My sad reality: One Dreamer’s personal story
The following personal story is from a Dreamer that just recently started graduate school.
Going through school, I never saw myself any different from the other students until I realized my lack of “papers” would slam the door of opportunity in my face. For some people, graduating is a dream come true; for others, like myself, graduating means having your dreams deferred indefinitely.
I was brought to the United States at the age of six by my parents. They hoped to give my siblings and I a better life.
In elementary and middle school, I excelled academically. Teachers and other students started to talk about college, but I kept quiet. I felt hopeless due to my undocumented status.
My friends would ask about my future plans and all I could do is hold back my tears, smile and say, “I am not sure.” I finally got the courage to ask my counselor about my options as an undocumented student that wanted to continue into higher education. All she said was, “there is nothing I can do.”
I felt trapped until I found the organization Jovenes Inmigrantes por un Futuro Mejor at Lee High School. I learned that I did have the option to attend college, but that I was limited to certain schools.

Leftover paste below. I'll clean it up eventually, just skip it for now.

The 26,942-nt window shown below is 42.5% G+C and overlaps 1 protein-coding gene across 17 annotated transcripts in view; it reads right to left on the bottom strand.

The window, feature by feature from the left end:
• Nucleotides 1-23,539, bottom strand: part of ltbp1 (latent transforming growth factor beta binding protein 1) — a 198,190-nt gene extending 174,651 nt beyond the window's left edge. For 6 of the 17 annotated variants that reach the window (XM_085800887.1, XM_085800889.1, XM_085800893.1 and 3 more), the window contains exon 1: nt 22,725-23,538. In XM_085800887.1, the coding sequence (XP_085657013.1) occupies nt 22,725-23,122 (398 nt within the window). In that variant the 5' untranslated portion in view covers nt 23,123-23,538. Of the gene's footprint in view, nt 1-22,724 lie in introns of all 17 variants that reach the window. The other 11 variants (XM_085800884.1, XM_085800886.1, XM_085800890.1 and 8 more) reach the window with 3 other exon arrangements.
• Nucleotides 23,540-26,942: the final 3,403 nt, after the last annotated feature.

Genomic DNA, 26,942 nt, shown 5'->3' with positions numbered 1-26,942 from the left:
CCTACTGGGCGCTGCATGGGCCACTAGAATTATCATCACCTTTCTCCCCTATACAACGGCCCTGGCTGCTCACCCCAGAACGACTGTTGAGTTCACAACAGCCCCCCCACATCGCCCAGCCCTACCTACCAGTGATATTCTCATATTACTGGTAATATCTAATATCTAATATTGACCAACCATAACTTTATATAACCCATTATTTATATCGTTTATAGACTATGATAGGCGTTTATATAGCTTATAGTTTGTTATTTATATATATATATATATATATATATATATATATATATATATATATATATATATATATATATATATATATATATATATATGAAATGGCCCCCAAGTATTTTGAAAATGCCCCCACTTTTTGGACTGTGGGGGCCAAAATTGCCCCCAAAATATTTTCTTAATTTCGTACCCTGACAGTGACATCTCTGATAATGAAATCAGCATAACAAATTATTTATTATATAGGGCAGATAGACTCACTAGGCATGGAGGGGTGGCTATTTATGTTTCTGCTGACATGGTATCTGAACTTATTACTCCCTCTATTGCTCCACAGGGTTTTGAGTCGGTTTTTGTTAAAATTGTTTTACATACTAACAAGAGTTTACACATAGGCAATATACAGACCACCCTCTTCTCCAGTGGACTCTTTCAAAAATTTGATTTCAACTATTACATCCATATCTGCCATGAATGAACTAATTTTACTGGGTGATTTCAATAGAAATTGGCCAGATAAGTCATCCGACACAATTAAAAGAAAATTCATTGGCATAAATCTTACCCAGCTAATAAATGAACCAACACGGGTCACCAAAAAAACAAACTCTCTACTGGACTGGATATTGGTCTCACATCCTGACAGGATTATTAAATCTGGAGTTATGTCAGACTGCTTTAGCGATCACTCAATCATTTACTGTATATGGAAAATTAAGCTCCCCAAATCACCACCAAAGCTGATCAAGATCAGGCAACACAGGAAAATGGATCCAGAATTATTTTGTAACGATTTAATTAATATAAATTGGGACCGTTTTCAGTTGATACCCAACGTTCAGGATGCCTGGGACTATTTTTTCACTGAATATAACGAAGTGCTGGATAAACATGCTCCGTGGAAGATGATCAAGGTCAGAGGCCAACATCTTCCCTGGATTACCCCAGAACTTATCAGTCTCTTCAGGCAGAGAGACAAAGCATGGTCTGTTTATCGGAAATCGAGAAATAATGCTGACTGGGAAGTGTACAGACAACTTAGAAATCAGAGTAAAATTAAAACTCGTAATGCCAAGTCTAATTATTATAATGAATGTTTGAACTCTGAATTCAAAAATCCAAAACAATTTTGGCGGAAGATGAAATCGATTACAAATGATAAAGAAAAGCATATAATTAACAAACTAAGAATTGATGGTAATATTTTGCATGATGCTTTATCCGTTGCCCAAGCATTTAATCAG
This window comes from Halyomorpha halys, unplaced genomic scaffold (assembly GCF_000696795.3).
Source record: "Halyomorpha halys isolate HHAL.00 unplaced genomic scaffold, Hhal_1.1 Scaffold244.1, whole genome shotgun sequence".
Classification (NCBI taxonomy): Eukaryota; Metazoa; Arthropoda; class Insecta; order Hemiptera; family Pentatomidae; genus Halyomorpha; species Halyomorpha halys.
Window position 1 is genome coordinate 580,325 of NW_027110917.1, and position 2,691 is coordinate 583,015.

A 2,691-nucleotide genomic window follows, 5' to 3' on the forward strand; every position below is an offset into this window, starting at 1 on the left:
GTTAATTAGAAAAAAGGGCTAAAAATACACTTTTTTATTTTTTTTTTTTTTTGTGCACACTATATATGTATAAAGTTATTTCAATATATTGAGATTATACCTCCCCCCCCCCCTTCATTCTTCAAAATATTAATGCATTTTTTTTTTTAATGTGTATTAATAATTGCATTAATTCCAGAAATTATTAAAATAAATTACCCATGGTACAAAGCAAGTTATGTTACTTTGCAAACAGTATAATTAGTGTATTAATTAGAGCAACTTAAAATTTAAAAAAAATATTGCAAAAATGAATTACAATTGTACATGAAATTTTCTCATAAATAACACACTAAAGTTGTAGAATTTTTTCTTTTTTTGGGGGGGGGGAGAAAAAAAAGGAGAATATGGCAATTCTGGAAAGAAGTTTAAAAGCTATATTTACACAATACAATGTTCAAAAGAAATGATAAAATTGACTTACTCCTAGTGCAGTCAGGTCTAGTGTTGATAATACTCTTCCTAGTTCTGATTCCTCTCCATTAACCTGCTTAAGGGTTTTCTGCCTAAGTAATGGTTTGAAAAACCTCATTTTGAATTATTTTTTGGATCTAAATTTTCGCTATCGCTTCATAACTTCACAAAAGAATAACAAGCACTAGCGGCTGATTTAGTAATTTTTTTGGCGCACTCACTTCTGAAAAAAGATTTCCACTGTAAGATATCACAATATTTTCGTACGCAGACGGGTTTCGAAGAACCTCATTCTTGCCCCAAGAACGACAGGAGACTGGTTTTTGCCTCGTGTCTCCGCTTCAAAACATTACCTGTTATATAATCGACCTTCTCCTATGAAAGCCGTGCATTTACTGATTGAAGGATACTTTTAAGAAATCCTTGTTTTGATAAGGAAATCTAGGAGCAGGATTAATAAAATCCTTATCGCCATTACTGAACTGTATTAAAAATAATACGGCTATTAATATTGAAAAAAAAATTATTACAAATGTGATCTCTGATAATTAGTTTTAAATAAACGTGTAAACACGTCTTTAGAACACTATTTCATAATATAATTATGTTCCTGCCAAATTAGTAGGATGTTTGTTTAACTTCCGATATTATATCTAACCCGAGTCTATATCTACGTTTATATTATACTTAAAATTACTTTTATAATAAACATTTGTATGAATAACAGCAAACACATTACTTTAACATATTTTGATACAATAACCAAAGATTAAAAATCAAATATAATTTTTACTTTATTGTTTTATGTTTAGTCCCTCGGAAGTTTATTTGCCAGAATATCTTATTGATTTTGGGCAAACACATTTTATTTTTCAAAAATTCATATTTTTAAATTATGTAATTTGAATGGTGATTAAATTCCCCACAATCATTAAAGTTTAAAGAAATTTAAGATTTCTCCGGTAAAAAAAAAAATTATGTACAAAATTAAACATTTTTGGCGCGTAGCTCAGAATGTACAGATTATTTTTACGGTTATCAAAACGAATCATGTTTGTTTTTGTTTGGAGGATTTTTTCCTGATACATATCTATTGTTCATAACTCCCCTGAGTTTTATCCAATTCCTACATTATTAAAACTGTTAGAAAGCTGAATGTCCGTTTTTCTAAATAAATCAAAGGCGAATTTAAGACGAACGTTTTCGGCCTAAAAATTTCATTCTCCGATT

I applied to the University of Houston because it was the best option.
To me, the college application process was frightening because I wanted to ensure they classified me as a state resident. Texas offers DREAMers in-state residency if they meet certain requirements, which I did.
I was finally accepted into the University of Houston.
During my first two years at UH, the financial aid I received covered less than half of my tuition. The rest I paid from my own pockets.
To cover tuition, I held different jobs. My mother, whom I thank God for, has always been by my side to help me financially.
In college, I still felt alone. I didn’t disclose my immigration status to many people. As I slowly began to reveal my situation to close friends, the common reaction was “how do you do it?”
After taking their questions time and time again, I knew that I had to find a way to educate the community and help those that felt as isolated as I did. I became more involved with JIFM and helped establish Familias Inmigrantes y Estudiantes en la Lucha.
My goal is to empower students that were in my situation to pursue higher education and educate our community about the various resources that are available to them.
I graduated from the University of Houston in 2009 with a Bachelor of Art in psychology and minor in Mexican America Studies. As I walked on the stage to recieve my diploma, I couldn’t explain my feelings.
I was overwhelmed with mixed emotions once again. I achieved my goal but what’s next?
I am not able to work in my field due to my immigration status. It is the sad reality that many of my fellow DREAMERS face after graduating college.
The fate of many undocumented students lies with Congress, voters and President Barack Obama to pass the DREAM Act. This piece of legislation would give us hope once again and a chance to live a productive life in the country that we grew up in.
I am 23 years old and the first in my family to attend and graduate from college. Now I am pursuing a Masters in Social Work. I only ask for an opportunity to fully engage in my career once I finish my masters.
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